Right-wing populists have introduced the notion of ‘gender ideology’, which frames gender equality as a dangerous and elitist ideology.
“The populist groups are trying to create the impression that there is a gender ideology represented by the European Union and people who defend equality. This involves menacing visions, escalation, othering, ridicule, and intentional misunderstanding,” Kantola lists.
In some public statements, Silvia Modig, a Finnish MEP in the GUE/NGL group, has said that the language used in the EP is much uglier than in the Parliament of Finland to the extent that the two cannot even be compared.
Kantola has not analysed how Finnish MEPs participate in the gender equality debates of the EP. In the research data, different countries or groups of countries do not stand out clearly in opposition to gender equality.
“Of course, some countries, such as Poland, are conspicuous in this respect, but those views also applied to the British UKIP or the French National Rally i.e. to countries with right-wing populist parties,” Kantola points out.
Indirect opposition has become visible
The main result of Kantola and Lombardo’s study is that indirect opposition to equality has become direct and open.
“Most forms of opposition to equality are very direct and involve racist and sexist language. Indirect resistance can also be just as effective because it is used by a wider group of people,” Kantola says.
MEPs who are against what they call gender ideology also oppose the concept of gender. They try to demonstrate that being a man and a woman are natural things and that socially constructed gender does not exist.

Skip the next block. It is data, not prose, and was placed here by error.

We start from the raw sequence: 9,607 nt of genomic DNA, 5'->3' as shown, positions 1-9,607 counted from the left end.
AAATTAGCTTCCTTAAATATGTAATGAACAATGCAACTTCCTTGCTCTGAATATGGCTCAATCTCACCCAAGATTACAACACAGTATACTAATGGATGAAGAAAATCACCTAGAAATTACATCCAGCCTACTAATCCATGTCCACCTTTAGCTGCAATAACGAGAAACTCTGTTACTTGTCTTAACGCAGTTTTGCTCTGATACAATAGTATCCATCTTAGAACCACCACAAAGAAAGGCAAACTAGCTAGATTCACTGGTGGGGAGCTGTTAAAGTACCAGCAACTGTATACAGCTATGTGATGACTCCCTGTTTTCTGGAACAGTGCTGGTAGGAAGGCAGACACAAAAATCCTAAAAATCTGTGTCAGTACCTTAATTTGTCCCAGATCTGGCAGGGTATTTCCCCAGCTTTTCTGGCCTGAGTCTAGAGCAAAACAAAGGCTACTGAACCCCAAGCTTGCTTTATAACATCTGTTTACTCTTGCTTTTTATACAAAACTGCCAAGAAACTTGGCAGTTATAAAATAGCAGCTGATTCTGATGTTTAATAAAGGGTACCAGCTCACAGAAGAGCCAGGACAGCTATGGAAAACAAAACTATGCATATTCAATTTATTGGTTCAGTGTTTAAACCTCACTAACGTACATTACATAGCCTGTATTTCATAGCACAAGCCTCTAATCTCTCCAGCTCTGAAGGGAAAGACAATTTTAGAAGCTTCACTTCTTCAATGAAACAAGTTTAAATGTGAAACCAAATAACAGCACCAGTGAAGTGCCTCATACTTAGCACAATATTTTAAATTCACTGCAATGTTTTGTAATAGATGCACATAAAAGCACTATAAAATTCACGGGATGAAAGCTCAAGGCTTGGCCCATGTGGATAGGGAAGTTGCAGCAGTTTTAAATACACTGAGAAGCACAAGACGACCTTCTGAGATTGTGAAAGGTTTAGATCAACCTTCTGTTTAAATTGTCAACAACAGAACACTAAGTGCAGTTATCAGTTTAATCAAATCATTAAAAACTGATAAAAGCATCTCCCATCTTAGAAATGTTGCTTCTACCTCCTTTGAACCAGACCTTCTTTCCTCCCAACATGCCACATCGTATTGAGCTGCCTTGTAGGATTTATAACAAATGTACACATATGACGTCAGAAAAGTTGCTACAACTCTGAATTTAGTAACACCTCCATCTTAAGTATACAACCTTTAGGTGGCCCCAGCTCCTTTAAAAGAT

“They think that women and men have natural roles which include having a regular heterosexual nuclear family, and this should not be questioned. They want to delete the word ‘gender’ from parliamentary reports and resolutions and replace it with ‘men and women’,” Kantola says.
The largest group is divided despite Orbán’s departure
Opponents of gender equality can be found in the populist groups of the European Parliament, which currently are the Identity and Democracy (ID) group and European Conservatives and Reformists (ECR).
In addition to them, many people have conservative opinions about gender also in other political groups, most notably the European People’s Party, which is the largest group of the EP that includes the National Coalition Party MEPs from Finland.